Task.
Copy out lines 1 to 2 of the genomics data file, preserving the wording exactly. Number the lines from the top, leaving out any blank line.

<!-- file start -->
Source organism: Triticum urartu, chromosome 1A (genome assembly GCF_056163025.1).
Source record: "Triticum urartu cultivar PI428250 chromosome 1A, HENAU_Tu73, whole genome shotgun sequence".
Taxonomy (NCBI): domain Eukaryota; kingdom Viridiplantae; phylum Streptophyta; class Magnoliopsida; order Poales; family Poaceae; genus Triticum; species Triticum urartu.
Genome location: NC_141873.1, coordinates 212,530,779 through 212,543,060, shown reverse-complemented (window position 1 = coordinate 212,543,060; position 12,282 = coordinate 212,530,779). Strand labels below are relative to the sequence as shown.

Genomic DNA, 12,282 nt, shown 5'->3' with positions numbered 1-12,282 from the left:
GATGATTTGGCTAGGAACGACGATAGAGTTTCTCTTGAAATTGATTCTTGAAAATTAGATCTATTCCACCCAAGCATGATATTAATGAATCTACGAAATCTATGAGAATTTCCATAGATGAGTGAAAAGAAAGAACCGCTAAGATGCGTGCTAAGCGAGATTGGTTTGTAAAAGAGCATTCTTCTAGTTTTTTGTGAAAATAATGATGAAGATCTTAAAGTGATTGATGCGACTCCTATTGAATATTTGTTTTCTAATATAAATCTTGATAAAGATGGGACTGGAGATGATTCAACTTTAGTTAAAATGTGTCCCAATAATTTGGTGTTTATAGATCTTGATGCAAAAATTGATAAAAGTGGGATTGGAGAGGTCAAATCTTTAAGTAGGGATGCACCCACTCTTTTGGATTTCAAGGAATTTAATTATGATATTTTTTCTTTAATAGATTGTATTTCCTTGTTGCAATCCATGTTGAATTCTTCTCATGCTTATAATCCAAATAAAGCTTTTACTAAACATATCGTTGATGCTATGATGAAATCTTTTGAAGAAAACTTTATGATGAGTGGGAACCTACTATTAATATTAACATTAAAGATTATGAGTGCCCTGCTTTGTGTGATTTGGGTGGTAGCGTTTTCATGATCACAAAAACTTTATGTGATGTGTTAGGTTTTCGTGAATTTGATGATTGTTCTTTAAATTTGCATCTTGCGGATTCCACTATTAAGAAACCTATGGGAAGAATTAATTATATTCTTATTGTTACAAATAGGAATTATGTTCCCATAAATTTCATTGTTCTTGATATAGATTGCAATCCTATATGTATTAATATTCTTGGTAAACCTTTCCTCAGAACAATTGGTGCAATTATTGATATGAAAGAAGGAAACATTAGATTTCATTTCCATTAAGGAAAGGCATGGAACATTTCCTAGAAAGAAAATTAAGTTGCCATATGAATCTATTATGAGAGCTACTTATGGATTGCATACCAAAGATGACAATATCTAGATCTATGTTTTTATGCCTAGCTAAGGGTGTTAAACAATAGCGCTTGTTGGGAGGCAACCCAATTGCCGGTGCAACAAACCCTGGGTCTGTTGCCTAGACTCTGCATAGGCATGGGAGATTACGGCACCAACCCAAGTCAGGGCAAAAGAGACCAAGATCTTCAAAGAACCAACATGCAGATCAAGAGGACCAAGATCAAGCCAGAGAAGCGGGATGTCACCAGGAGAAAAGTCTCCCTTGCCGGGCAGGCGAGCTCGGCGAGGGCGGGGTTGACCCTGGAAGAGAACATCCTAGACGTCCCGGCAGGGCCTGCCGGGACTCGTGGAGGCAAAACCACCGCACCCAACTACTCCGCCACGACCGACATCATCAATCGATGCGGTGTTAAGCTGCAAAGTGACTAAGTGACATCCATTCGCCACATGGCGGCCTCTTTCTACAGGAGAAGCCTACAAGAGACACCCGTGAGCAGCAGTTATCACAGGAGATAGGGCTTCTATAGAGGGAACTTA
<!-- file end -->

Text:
Source organism: Triticum urartu, chromosome 1A (genome assembly GCF_056163025.1).
Source record: "Triticum urartu cultivar PI428250 chromosome 1A, HENAU_Tu73, whole genome shotgun sequence".